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Quality measurement suggestion

Quality measurement suggestion

Posted Nov 15, 2007 13:19 UTC (Thu) by walles (guest, #954)
Parent article: Various topics related to kernel quality

Measure how many bugs in the bugzilla get closed every month / week / whatever and make a
graph on the front page of http://bugzilla.kernel.org.

The number of closed bugs will go up if:
* The number of users / testers go up.
* The percentage of users / testers who report bugs go up.
* The quality of the bug reports go up.
* The percentage of bugs that actually get resolved go up.

This is easy to measure, it's related to the kernel quality, and it should be easy (for
somebody with access to http://bugzilla.kernel.org) to visualize.


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Quality measurement suggestion

Posted Nov 15, 2007 14:38 UTC (Thu) by Lev (subscriber, #41433) [Link]

You missed that the number of closed bugs will also go up if:
* The number of bugs inserted by kernel developers goes up.

So, number-of-closed-bugs is certainly related to kernel quality, but not in a straightforward
manner.

Quality measurement suggestion

Posted Nov 15, 2007 17:44 UTC (Thu) by iabervon (subscriber, #722) [Link]

... and people find and close bugs on Bugzilla that are actually fixed. Some large portion of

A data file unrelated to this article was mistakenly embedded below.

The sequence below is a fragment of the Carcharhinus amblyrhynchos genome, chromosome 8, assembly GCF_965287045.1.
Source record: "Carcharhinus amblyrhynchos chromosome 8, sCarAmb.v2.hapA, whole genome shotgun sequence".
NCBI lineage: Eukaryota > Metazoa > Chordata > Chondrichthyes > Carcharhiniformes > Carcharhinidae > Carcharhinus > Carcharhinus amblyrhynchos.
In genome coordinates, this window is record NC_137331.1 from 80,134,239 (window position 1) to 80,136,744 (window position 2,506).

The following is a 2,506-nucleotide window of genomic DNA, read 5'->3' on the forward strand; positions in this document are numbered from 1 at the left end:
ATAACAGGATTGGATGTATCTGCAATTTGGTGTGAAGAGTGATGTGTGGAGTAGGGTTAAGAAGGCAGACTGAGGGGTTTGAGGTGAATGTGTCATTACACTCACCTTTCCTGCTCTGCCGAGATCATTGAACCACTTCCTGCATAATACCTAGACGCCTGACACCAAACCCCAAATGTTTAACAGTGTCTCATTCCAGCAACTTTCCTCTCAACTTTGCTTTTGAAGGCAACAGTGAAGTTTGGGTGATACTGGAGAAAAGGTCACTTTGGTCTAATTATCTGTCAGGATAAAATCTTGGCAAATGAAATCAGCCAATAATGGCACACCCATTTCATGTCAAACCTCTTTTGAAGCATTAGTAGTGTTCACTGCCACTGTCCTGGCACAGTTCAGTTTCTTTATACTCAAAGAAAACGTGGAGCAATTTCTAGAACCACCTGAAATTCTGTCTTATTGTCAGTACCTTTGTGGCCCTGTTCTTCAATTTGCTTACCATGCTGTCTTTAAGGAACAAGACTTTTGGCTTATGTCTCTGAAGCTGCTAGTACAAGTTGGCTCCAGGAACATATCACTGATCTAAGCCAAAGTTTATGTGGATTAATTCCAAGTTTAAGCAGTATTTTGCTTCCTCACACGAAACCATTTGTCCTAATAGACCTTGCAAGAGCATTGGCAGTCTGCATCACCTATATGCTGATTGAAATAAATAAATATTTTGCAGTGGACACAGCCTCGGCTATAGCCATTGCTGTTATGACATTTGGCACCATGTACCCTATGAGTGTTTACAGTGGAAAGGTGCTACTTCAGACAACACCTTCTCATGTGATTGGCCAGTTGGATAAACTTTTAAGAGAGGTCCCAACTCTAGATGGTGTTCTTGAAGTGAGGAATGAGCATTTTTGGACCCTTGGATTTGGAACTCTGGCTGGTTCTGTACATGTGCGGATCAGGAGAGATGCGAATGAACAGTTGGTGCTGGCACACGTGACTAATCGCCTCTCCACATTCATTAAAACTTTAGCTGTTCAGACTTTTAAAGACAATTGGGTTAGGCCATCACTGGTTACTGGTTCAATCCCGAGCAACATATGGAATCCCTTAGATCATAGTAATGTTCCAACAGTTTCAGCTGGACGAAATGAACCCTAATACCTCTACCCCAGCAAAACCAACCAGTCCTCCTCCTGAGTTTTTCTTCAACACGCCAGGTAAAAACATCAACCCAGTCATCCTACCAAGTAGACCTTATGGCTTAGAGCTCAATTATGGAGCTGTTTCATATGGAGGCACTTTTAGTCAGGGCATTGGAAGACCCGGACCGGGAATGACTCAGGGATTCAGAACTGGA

the open bugs on Bugzilla at any point (at least historically; not sure if Andrew has improved
this) are issues that were fixed in response to something else and then forgotten by the
reporter. An illustriative anecdote is that somebody has a problem, and submits a
slightly-inaccurate bug report to Bugzilla. This gets misdirected due to the error and nobody
has anything to say about it. The submiter pokes at it further, comes up with a better
charactization of the bug. ignores Bugzilla (since that didn't generate a response before) and
posts to an applicable mailing list. People on the list work with the user and fix the issue.
The reporter is satisfied and has forgetten about Bugzilla entirely. Somebody trawling
Bugzilla digs up the entry, and says that it's gotten no attention. The people who fixed the
actual issue say that the bug report is inaccurate and the issue is probably the one that's
been fixed for ages (assuming they connect the dots at this point and still remember the
issue).


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